The four Republican candidates for governor intensified their attacks against each other during a Thursday night debate as they tried to convince primary voters of their electability come the fall with the primary election less than three weeks away.
The target of many of the barbs was front runner Bruce Rauner, a first-time candidate and venture capitalist from Winnetka. Rivals accused Rauner of practicing “pay to play” politics, of being naïve in how state government works and likened him to Democratic President Barack Obama for threatening to run Illinois by “dictating by executive order.”
But Rauner, whose personal wealth and voracious fundraising operation has allowed him to dominate TV airwaves with ads, did not address the specific criticisms levied by state Sens. Bill Brady of Bloomington and Kirk Dillard of Hinsdale and Treasurer Dan Rutherford of Chenoa — a trio he labeled “career politicians.”
“The attacks against me are coming fast and furious because we’re winning and because we have a message that scares the status quo in Springfield,” Rauner said. “With all due respect to Mr. Dillard as well as my other opponents, they have been part of the problem in Springfield for decades.”
Dillard, who lost the 2010 GOP nomination to Brady by 193 votes, set the tone in his opening statement. Dillard noted that Brady was making his third consecutive run for governor and opined that “the third time is not a charm.” Mocking the $18 watch Rauner has showcased in his TV ads, Dillard said, “like his watch, talk is cheap.” And Dillard discounted Rutherford’s prospects because of a sexual harassment lawsuit filed by a former employee against the treasurer.
Rutherford brought up the lawsuit early during the hour-long forum, denying the allegations but acknowledged “how tough this has made my campaign.”
With Brady and Dillard largely discounting Rutherford as a factor, the two state senators focused their attention on each other and Rauner.
Brady twice invoked Obama, the home-state Democratic president and a former state Senate colleague, in criticizing Rauner and Dillard. Brady said Rauner’s tough talk about using the governor’s executive authority to challenge a Democratic-led General Assembly was “naïve” and threatened gridlock.
“He doesn’t know what it’s like to make the legislature work together,” Brady said. “Look at the catastrophe that’s created in Washington, D.C. with Barack Obama dictating by executive order. Mr. Rauner thinks he can do that in Springfield because he doesn’t have the experience.”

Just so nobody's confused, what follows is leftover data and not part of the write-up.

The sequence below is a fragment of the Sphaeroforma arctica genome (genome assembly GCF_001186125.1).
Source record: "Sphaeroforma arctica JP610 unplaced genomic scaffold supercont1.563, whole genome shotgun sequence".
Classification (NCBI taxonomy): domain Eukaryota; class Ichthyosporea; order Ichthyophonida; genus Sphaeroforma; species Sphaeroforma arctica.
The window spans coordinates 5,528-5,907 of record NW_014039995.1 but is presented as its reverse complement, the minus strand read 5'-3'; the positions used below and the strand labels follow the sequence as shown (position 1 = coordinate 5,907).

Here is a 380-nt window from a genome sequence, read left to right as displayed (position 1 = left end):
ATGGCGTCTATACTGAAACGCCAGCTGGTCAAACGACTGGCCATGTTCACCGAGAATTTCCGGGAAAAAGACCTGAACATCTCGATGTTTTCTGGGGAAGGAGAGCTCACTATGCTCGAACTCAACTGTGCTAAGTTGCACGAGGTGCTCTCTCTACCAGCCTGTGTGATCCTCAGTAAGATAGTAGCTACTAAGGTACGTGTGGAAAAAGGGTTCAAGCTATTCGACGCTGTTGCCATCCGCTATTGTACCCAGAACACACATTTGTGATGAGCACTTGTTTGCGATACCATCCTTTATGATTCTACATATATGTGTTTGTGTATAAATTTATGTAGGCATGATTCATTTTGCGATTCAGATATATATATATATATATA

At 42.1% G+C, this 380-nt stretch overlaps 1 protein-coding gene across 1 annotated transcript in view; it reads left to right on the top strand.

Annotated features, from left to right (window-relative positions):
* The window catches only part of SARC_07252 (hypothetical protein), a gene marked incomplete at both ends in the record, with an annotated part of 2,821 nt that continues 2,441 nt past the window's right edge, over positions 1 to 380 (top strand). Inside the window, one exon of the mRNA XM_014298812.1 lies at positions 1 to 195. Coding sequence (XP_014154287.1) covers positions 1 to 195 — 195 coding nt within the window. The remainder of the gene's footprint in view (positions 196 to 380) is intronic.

Brady also again questioned Dillard’s ability to “bring the Republican Party together” because of the Hinsdale lawmaker’s appearance in a 2008 presidential TV ad in Iowa attesting to Obama’s ability to work across the aisle.
“He’s not a reliable Republican,” Brady warned. He also charged that Dillard “sold out to special interests for politician interests” by voting against a new state public pension law opposed by public employee unions. Dillard has been endorsed by the Illinois Education Association, which represents teachers outside Chicago.
Dillard reserved his strongest comments to attack Rauner, contending the frontrunner “has a long history of pay to play activity in his personal, professional and political life” involving Stuart Levine, a corrupt appointee of disgraced and imprisoned former Gov. Rod Blagojevich and donations made to the successful governor campaign of Democrat Ed Rendell of Pennsylvania.
Rauner has said he did not know Levine was being paid by a firm in which GTCR had an ownership stake when Rauner appeared before the state Teachers Retirement System seeking additional investments for educators’ pensions. Levine also sat on the TRS board.
Rauner has defended the donation to Rendell as part of an effort to increase opportunities for charter schools and school choice, though GTCR also saw an increase in investments from the pension fund for Pennsylvania retirees.
As he has done for much of the campaign, Rauner largely stuck to script in vowing to take on Springfield and refusing to engage his opponents’ attacks.
“There’s no there, there,” Rauner said of the criticism. His opponents, Rauner said, are “part of the problem and we have to drive major transformation.”
The debate, taped for a 7 p.m. Friday broadcast by WLS Ch. 7, also was sponsored by Univision Chicago and the League of Women Voters of Illinois. It’s the last televised forum before early voting begins Monday, though there are three more TV debates before the March 18 primary.
At 6 p.m. Tuesday, NBC5 and the University of Chicago will host a debate. At 6 p.m. Wednesday, WGN Ch. 9 and the Chicago Tribune editorial board will host a debate streamed live at chicagotribune.com. And the four candidates will hold their last televised debate at 7 p.m. March 13 on WTTW Ch. 11's "Chicago Tonight" program.